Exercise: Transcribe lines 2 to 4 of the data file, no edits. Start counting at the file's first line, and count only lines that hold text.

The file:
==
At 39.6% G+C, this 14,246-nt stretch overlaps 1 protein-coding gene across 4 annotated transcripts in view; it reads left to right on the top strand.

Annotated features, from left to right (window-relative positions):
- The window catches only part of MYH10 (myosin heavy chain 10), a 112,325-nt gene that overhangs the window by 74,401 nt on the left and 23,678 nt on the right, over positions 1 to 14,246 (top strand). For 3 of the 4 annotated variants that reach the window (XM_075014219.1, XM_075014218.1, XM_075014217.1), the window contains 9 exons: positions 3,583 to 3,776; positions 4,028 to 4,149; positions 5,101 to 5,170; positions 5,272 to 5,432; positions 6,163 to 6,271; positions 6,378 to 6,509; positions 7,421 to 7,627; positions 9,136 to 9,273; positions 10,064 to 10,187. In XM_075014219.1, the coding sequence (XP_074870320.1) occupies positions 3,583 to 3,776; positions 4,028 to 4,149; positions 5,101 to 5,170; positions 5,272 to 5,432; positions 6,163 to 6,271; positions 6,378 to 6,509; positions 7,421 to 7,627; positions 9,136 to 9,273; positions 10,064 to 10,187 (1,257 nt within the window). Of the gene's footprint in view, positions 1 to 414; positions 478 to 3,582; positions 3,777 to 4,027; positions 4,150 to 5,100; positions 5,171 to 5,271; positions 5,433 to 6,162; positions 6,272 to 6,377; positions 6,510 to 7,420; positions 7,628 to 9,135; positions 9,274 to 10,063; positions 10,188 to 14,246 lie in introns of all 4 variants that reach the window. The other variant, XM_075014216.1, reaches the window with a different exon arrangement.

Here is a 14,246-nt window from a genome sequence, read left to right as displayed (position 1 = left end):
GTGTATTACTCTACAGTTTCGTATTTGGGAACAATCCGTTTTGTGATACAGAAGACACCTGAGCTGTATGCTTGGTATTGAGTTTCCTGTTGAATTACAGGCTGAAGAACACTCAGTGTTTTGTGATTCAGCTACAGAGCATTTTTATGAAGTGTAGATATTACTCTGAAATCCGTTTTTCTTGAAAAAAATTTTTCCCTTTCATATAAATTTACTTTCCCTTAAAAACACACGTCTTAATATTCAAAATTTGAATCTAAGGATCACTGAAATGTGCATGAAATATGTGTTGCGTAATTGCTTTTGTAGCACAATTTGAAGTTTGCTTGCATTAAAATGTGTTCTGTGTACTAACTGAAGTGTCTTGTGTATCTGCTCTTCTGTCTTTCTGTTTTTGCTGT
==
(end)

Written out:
Annotated features, from left to right (window-relative positions):
- The window catches only part of MYH10 (myosin heavy chain 10), a 112,325-nt gene that overhangs the window by 74,401 nt on the left and 23,678 nt on the right, over positions 1 to 14,246 (top strand). For 3 of the 4 annotated variants that reach the window (XM_075014219.1, XM_075014218.1, XM_075014217.1), the window contains 9 exons: positions 3,583 to 3,776; positions 4,028 to 4,149; positions 5,101 to 5,170; positions 5,272 to 5,432; positions 6,163 to 6,271; positions 6,378 to 6,509; positions 7,421 to 7,627; positions 9,136 to 9,273; positions 10,064 to 10,187. In XM_075014219.1, the coding sequence (XP_074870320.1) occupies positions 3,583 to 3,776; positions 4,028 to 4,149; positions 5,101 to 5,170; positions 5,272 to 5,432; positions 6,163 to 6,271; positions 6,378 to 6,509; positions 7,421 to 7,627; positions 9,136 to 9,273; positions 10,064 to 10,187 (1,257 nt within the window). Of the gene's footprint in view, positions 1 to 414; positions 478 to 3,582; positions 3,777 to 4,027; positions 4,150 to 5,100; positions 5,171 to 5,271; positions 5,433 to 6,162; positions 6,272 to 6,377; positions 6,510 to 7,420; positions 7,628 to 9,135; positions 9,274 to 10,063; positions 10,188 to 14,246 lie in introns of all 4 variants that reach the window. The other variant, XM_075014216.1, reaches the window with a different exon arrangement.

Here is a 14,246-nt window from a genome sequence, read left to right as displayed (position 1 = left end):